Tuesday 8 March is International Women’s Day. It’s a day to celebrate steps towards a world where gender doesn’t hold anyone back and an opportunity for us to promise to do more to make this a reality
- 1,492 women died by suicide in the UK in 2014
- Suicide is the second most common cause of death in new mothers
- 101 pregnant women or new mothers died by suicide between 2009 and 2013
- Samaritans is calling for investment in maternal mental health
Samaritans' role on International Women’s Day
For us at Samaritans, today is a day to reflect on the progress that’s led to declining suicide rates for women in recent decades – which I wrote more about in my blog last month. It’s also a good opportunity for us to pledge to redouble our efforts to make sure this trend continues - in women from all backgrounds, living in all circumstances and at all stages of their lives.
Too many women still dying by suicide
On International Women’s Day we want to remember all women who have died by suicide and the devastating impact that this will continue to have on their loved ones. The most recent statistics show that 1,492 women in the UK took their own lives in 2014. Although more men die by suicide than women, this remains a stark and sad statistic which we are working hard to change.
Research shows that women with a history of self-harm and women who have suffered child abuse or domestic violence are at an increased risk of suicide. We firmly believe that with the right support every single suicide is preventable. That’s why we’d like to take this opportunity on International Women’s Day to encourage every woman who is struggling to cope with anything in her life to call us free, any time, on 116 123. Emotions can be overwhelming, but you aren’t alone. Samaritans can support you to help you find your way through.
Suicide in new mothers
We also want to raise awareness of the risk of mental health problems and suicide in new mothers. We believe that mental health should be given the same importance as physical health. Although the physical changes associated with pregnancy and childbirth may be the ones that are most immediately obvious, the mind also changes. This makes some women vulnerable during pregnancy and shortly after, particularly those with a history of mental health problems including depression. That’s why we are calling for sustained investment and action to reduce the number of women who die by suicide during pregnancy and soon after giving birth.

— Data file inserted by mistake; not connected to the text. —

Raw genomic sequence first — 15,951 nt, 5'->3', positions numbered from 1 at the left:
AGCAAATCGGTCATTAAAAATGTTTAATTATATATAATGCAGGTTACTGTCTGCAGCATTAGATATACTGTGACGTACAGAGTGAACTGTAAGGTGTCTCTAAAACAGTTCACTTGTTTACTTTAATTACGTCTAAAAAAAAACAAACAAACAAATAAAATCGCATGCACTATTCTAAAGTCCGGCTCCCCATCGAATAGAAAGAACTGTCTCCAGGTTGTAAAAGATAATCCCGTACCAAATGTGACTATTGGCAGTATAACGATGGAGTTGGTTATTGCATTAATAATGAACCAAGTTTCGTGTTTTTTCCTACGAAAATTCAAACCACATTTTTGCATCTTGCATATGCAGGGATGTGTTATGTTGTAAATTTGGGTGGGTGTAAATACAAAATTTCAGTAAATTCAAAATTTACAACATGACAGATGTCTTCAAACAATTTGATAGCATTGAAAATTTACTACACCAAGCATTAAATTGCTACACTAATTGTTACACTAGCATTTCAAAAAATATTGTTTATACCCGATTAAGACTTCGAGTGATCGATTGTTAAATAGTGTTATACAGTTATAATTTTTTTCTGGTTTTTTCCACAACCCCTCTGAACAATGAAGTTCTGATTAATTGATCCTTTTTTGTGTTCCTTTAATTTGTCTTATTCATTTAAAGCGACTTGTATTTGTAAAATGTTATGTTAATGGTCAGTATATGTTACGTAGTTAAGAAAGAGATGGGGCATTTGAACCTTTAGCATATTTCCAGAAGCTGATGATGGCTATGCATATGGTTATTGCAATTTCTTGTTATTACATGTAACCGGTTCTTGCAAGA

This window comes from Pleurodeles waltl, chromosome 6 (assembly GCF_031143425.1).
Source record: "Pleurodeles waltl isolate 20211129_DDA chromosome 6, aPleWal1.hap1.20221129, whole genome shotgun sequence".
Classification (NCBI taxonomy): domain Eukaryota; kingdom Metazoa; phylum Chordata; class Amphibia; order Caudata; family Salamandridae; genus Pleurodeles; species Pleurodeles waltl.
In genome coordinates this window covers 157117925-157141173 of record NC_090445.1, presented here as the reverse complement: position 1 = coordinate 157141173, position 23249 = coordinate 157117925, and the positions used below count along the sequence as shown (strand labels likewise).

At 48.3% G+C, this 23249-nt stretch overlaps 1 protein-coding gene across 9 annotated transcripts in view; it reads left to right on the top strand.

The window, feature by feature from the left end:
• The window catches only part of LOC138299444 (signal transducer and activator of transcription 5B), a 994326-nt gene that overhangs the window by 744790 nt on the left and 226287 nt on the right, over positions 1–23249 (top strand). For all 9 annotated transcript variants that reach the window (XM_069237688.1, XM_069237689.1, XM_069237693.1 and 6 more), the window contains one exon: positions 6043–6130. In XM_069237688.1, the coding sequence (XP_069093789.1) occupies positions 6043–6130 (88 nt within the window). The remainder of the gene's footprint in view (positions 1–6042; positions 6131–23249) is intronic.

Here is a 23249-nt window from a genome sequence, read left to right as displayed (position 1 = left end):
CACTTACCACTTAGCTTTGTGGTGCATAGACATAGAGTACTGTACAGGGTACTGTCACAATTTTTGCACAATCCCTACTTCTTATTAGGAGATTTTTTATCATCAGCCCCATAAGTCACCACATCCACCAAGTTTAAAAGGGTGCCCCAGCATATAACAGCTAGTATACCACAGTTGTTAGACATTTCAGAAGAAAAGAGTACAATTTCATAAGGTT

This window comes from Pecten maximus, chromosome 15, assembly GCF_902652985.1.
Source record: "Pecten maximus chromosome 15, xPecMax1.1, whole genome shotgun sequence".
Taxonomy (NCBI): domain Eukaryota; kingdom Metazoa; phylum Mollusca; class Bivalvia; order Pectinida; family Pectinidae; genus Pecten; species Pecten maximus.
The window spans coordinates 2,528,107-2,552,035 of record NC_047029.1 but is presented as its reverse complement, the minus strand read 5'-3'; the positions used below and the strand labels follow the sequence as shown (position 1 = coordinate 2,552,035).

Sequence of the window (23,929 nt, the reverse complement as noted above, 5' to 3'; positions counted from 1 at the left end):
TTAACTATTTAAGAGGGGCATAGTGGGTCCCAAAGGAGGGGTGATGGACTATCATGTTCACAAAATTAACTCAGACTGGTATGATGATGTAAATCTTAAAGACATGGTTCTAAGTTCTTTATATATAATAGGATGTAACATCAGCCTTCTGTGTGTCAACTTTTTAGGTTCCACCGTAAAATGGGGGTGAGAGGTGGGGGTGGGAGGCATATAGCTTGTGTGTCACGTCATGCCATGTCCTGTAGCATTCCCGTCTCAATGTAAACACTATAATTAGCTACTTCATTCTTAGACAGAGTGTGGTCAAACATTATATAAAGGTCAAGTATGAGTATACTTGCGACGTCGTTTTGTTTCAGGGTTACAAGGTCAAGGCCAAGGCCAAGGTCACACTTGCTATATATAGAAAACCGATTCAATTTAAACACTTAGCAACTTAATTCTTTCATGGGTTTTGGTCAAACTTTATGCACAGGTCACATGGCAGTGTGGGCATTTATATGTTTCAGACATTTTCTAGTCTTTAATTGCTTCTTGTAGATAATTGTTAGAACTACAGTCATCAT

Suicide in new mothers: the figures
A recent report showed that between 2009 and 2013, 101 pregnant women or new mothers died by suicide. Although this is a small proportion of the total number of women who take their lives, this is still 101 women dying at a time when their families are likely to need them the very most.
Although the risk of suicide during pregnancy is extremely low, things begin to change after a woman has given birth to her child. The vast majority (80) of the 101 deaths occurred in between six weeks and one year after a woman had given birth.
Most worryingly, this means that 1 in 7 women who die between six weeks and one year after giving birth die by suicide. This makes suicide the second most common cause of death in this group of women – with cancer the most common. A further 49 women died from other mental health related causes between six weeks and one year after giving birth. In total, this meant nearly a quarter of women who died during or soon after pregnancy died from mental health related causes.
Sustained investment and action on maternal mental health needed
As maternal death rates fall steadily, mental health problems are likely to account for an ever-increasing proportion of these deaths. Sustained investment and action on maternal mental health is going to be needed.
The Royal College of Obstetricians and Gynaecologists hosted an event last week to raise awareness of the importance of maternal mental health and to identify a clear way forward for delivering high quality care for all women who need it.
Like them, we welcome the government’s recent recognition of the importance of maternal mental health and the commitment to significant investment in this area. We believe that now is the time to ensure this commitment translates into action and that all women experiencing mental health problems during or after pregnancy receive high-quality care where and when they need it.
Talk to us
Samaritans is there round the clock for anyone who is struggling to cope. Call us free any time, from any phone, on 116 123.